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Data Deep Dive – Men’s 1500m

The race for Australia’s three Olympic 1500m berths is on!

The race for Australia’s three Olympic 1500m berths is on!

Only once in the history of the Games has Australia had three competitors line up on the start line in the men’s 1500m. It was over 60 years ago… on that occasion, in Rome in 1960, Herb Elliott took gold in world record time. Australia’s other competitors were Merv Lincoln (7th in heat, 3:46.8) and Albie Thomas (5th in heat, 3:46.8).

Since then, Australia has had only two finalists in the event: Graham Crouch in 1976 and Ryan Gregson in 2016.

We look set to have a full contingent of athletes come the Tokyo Olympic Games. However, it has been the most unusual of qualifying periods, with the potential for many more twists and turns over the coming months:

  • The delaying of the Games from 2020 to 2021 due to COVID-19;
  • The first under the new World Athletics qualifying process, with a combination of qualifying standards and quota places based on World Athletics Rankings being used;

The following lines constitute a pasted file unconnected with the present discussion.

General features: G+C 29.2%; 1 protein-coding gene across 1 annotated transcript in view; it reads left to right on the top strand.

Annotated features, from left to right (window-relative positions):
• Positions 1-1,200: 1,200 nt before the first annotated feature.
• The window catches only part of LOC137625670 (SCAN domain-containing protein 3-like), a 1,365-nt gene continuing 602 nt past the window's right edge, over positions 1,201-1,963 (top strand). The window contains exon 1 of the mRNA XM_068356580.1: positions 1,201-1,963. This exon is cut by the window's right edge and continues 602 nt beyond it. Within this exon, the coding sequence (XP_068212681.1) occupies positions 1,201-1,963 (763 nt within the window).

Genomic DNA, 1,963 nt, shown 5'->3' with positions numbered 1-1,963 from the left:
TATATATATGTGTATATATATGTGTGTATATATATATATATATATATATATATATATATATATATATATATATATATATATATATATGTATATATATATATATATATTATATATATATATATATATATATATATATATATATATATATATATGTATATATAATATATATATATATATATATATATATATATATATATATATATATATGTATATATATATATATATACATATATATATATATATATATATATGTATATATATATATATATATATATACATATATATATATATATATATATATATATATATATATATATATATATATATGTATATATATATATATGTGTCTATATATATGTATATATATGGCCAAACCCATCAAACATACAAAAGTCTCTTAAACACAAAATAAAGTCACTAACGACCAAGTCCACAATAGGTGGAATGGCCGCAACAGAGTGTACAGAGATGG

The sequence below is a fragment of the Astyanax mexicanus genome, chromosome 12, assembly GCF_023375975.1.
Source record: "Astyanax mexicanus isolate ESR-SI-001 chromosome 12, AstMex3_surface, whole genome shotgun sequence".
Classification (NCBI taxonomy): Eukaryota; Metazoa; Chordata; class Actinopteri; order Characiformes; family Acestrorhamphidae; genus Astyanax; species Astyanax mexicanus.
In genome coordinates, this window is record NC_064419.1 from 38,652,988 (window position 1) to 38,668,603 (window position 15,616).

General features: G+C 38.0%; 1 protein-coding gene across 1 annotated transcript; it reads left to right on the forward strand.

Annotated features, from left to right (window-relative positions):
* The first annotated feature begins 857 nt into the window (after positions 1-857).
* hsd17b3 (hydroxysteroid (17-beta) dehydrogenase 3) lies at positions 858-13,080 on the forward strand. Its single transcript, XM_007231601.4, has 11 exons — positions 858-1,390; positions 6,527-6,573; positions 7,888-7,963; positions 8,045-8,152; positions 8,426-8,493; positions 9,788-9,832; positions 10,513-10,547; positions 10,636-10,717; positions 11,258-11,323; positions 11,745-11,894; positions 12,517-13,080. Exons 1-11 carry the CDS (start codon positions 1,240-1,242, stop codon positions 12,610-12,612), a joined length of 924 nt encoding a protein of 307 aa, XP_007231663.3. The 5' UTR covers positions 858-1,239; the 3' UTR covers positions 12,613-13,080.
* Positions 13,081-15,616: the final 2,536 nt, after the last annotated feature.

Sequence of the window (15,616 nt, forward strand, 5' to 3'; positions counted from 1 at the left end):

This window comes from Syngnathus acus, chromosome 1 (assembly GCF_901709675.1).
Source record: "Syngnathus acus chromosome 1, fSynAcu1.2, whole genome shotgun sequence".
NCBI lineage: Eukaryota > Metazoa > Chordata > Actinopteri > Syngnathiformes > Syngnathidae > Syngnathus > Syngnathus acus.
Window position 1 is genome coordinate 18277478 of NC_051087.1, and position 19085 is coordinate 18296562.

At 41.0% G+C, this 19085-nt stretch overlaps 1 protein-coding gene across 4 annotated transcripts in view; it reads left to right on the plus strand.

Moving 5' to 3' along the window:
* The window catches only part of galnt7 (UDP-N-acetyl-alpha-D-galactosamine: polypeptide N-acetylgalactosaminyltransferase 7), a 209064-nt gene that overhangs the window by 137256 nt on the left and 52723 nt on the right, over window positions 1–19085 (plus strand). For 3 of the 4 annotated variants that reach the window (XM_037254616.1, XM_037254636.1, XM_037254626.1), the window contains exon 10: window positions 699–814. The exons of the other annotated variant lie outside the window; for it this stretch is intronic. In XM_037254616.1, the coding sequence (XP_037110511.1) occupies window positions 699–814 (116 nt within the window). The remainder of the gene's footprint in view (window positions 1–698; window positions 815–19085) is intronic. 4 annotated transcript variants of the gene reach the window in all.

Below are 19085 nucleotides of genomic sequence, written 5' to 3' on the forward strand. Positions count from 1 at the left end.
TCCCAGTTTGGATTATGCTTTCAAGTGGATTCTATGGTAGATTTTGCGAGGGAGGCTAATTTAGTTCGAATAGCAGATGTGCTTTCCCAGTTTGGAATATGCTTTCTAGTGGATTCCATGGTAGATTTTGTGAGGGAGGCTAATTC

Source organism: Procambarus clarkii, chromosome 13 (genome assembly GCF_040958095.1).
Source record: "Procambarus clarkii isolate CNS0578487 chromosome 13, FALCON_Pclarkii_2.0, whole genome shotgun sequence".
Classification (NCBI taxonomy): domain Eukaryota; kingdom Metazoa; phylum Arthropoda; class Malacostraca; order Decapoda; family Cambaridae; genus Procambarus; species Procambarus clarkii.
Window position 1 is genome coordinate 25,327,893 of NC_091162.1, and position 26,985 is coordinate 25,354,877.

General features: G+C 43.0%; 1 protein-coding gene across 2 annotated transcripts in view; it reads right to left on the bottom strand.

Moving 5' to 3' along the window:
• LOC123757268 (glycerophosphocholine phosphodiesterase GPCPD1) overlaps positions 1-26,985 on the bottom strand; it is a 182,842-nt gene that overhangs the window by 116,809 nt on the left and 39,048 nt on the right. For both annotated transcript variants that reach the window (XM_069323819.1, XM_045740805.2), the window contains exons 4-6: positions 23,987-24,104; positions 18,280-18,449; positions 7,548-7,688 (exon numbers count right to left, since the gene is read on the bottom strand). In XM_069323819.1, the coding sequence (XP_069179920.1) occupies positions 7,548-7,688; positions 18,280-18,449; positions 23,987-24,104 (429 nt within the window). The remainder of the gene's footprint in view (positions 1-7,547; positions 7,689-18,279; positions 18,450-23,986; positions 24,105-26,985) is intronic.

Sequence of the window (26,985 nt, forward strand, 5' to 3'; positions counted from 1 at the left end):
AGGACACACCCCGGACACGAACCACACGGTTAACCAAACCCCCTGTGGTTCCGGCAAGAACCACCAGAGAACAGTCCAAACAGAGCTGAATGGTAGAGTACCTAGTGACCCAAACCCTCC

• A long qualifying process, dating back to 1 May 2019;
  • The qualifying period having a 7-month freeze in 2020 due to equity concerns bought about by the global pandemic (which render results like Stewart McSweyn’s 3:30.51 Australian record irrelevant for qualifying);
  • Significant technological developments with footwear that make benchmarking to historical performances difficult; and
  • Travel restrictions and Australian quarantining measures limiting movement of athletes.

How do athletes qualify?

We’ve written previously in some detail about the intricacies of the Olympic qualifying process. But briefly, athletes can qualify by running faster than the 3:35.00, or being one of the next top athletes in the World Athletics Rankings, to fill the 56 person quota for the event.

But only three athletes per nation can be selected. And such is the depth of Australia’s 1500m stocks at the moment, it means high quality athletes will miss out on selection.